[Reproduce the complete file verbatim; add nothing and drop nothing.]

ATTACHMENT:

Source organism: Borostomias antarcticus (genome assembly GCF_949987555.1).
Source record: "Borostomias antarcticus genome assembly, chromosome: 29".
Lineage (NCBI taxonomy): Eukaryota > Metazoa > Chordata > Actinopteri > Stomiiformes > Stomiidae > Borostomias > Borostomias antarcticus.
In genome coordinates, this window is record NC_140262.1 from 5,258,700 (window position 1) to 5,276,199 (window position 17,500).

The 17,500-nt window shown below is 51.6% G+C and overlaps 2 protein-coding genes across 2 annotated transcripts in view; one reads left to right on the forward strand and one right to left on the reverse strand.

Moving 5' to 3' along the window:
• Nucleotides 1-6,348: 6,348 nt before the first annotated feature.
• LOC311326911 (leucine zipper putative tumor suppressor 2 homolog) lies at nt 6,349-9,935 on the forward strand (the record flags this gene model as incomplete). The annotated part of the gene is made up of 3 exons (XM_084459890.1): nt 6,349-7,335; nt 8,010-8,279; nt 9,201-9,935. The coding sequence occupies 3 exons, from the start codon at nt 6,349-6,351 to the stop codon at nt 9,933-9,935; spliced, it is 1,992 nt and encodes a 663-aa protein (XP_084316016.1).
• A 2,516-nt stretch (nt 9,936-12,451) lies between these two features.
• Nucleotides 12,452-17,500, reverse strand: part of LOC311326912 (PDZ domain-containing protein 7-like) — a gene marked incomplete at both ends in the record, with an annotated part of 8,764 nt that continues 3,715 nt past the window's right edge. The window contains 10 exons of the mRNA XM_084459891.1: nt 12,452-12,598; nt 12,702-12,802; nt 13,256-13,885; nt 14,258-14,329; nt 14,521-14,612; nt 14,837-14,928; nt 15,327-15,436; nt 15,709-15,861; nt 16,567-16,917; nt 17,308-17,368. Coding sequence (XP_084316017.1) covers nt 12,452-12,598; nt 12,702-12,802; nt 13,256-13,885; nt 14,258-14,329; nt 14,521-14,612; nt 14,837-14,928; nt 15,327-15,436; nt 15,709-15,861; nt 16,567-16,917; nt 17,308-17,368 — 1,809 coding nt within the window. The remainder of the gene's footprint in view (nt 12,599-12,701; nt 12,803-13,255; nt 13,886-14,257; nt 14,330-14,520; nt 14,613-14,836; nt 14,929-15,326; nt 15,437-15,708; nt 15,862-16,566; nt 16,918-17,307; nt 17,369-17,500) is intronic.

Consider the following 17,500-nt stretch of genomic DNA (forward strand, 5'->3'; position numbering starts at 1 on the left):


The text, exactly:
Source organism: Borostomias antarcticus (genome assembly GCF_949987555.1).
Source record: "Borostomias antarcticus genome assembly, chromosome: 29".
Lineage (NCBI taxonomy): Eukaryota > Metazoa > Chordata > Actinopteri > Stomiiformes > Stomiidae > Borostomias > Borostomias antarcticus.
In genome coordinates, this window is record NC_140262.1 from 5,258,700 (window position 1) to 5,276,199 (window position 17,500).

The 17,500-nt window shown below is 51.6% G+C and overlaps 2 protein-coding genes across 2 annotated transcripts in view; one reads left to right on the forward strand and one right to left on the reverse strand.

Moving 5' to 3' along the window:
• Nucleotides 1-6,348: 6,348 nt before the first annotated feature.
• LOC311326911 (leucine zipper putative tumor suppressor 2 homolog) lies at nt 6,349-9,935 on the forward strand (the record flags this gene model as incomplete). The annotated part of the gene is made up of 3 exons (XM_084459890.1): nt 6,349-7,335; nt 8,010-8,279; nt 9,201-9,935. The coding sequence occupies 3 exons, from the start codon at nt 6,349-6,351 to the stop codon at nt 9,933-9,935; spliced, it is 1,992 nt and encodes a 663-aa protein (XP_084316016.1).
• A 2,516-nt stretch (nt 9,936-12,451) lies between these two features.
• Nucleotides 12,452-17,500, reverse strand: part of LOC311326912 (PDZ domain-containing protein 7-like) — a gene marked incomplete at both ends in the record, with an annotated part of 8,764 nt that continues 3,715 nt past the window's right edge. The window contains 10 exons of the mRNA XM_084459891.1: nt 12,452-12,598; nt 12,702-12,802; nt 13,256-13,885; nt 14,258-14,329; nt 14,521-14,612; nt 14,837-14,928; nt 15,327-15,436; nt 15,709-15,861; nt 16,567-16,917; nt 17,308-17,368. Coding sequence (XP_084316017.1) covers nt 12,452-12,598; nt 12,702-12,802; nt 13,256-13,885; nt 14,258-14,329; nt 14,521-14,612; nt 14,837-14,928; nt 15,327-15,436; nt 15,709-15,861; nt 16,567-16,917; nt 17,308-17,368 — 1,809 coding nt within the window. The remainder of the gene's footprint in view (nt 12,599-12,701; nt 12,803-13,255; nt 13,886-14,257; nt 14,330-14,520; nt 14,613-14,836; nt 14,929-15,326; nt 15,437-15,708; nt 15,862-16,566; nt 16,918-17,307; nt 17,369-17,500) is intronic.

Consider the following 17,500-nt stretch of genomic DNA (forward strand, 5'->3'; position numbering starts at 1 on the left):